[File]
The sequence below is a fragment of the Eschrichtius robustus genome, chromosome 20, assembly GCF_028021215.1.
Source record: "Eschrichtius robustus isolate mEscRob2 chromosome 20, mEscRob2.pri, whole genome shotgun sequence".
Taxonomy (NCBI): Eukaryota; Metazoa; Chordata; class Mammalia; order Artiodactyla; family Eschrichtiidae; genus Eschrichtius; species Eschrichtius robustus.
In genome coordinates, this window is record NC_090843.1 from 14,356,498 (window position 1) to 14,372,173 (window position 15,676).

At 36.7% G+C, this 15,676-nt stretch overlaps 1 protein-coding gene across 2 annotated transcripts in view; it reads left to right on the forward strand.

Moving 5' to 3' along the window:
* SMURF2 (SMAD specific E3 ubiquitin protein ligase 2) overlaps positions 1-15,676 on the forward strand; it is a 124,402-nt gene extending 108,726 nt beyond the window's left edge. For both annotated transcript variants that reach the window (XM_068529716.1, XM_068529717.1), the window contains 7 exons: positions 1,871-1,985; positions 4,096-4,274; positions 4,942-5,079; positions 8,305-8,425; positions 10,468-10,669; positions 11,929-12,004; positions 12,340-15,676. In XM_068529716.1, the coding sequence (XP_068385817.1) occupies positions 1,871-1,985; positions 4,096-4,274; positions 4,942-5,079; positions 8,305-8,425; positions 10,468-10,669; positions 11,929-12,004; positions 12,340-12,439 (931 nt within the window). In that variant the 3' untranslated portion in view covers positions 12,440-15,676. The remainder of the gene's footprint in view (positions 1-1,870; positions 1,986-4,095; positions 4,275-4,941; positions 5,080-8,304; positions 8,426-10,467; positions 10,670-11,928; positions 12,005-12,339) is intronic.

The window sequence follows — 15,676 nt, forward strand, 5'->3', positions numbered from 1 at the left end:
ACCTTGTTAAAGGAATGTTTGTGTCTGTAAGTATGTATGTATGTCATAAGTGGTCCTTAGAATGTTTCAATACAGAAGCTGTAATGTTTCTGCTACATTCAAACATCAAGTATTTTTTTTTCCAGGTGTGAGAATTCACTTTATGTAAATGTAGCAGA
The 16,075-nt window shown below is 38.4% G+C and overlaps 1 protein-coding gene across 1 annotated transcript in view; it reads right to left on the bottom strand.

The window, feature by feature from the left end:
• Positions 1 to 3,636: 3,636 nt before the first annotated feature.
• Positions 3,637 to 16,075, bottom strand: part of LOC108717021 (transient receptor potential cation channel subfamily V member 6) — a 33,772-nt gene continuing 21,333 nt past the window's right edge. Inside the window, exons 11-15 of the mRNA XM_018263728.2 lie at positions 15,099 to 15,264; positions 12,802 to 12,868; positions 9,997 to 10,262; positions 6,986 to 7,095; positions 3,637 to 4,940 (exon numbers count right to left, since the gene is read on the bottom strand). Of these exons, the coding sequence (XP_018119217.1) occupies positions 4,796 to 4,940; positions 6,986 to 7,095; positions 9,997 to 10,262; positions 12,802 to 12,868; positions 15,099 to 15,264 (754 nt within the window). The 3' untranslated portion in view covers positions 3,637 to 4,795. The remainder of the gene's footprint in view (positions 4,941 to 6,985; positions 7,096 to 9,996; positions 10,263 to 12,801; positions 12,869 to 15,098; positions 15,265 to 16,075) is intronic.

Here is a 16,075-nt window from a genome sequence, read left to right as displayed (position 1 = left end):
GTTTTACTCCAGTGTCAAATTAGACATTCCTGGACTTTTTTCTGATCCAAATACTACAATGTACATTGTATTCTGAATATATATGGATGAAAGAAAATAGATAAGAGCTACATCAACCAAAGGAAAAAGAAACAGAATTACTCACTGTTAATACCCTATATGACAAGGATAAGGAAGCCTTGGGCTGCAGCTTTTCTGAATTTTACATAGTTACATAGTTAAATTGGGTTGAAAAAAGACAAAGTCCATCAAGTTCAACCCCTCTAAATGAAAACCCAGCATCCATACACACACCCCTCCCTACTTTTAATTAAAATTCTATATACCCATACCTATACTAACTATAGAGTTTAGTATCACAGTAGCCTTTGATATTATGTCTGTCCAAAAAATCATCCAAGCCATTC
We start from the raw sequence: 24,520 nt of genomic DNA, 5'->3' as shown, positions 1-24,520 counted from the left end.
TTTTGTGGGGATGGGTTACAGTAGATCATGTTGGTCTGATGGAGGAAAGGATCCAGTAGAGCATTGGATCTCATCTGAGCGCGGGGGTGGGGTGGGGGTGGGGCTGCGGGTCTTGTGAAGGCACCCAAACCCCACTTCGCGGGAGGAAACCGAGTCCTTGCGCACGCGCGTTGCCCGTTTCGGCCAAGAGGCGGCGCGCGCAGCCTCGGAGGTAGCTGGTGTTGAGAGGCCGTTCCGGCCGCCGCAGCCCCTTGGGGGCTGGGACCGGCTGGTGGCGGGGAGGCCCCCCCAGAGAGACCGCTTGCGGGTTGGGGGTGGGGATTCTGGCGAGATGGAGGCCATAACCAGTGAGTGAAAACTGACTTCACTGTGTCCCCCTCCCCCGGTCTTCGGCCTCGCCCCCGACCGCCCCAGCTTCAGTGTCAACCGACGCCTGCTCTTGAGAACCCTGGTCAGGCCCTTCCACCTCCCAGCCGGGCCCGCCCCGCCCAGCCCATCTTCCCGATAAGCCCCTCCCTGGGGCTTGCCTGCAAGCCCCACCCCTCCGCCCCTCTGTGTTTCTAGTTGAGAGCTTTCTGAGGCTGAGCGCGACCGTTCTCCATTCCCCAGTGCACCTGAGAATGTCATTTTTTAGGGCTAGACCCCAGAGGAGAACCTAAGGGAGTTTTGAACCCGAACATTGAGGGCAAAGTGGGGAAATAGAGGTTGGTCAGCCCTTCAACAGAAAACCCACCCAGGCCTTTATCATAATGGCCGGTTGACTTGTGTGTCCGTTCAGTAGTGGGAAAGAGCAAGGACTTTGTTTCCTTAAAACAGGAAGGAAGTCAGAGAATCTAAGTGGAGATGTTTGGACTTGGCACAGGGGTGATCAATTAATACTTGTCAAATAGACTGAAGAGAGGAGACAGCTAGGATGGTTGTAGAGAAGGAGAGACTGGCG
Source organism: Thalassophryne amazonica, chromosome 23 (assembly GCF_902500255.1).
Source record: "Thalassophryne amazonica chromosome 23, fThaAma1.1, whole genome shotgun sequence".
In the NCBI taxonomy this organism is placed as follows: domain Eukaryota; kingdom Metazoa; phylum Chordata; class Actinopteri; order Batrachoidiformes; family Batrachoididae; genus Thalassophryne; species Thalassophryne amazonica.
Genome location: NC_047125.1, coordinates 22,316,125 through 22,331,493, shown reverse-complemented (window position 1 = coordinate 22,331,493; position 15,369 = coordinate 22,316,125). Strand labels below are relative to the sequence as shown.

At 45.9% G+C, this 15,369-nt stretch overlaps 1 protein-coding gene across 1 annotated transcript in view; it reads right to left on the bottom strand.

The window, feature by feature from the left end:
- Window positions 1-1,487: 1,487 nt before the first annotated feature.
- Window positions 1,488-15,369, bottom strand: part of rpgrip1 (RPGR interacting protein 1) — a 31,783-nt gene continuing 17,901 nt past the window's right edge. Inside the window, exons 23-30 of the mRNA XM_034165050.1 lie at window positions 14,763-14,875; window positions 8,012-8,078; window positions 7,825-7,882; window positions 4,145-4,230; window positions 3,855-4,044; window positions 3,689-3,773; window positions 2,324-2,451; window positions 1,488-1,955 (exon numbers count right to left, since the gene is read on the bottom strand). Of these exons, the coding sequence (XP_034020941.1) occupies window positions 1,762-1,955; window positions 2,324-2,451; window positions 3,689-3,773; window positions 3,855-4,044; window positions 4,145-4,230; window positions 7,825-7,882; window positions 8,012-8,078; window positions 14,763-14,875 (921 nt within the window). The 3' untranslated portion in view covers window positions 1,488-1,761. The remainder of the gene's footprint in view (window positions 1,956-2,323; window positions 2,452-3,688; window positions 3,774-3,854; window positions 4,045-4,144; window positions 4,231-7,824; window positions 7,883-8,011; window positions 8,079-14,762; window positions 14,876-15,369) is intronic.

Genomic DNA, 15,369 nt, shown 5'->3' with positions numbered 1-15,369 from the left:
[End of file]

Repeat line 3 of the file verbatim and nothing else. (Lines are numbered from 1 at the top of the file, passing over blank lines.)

Taxonomy (NCBI): Eukaryota; Metazoa; Chordata; class Mammalia; order Artiodactyla; family Eschrichtiidae; genus Eschrichtius; species Eschrichtius robustus.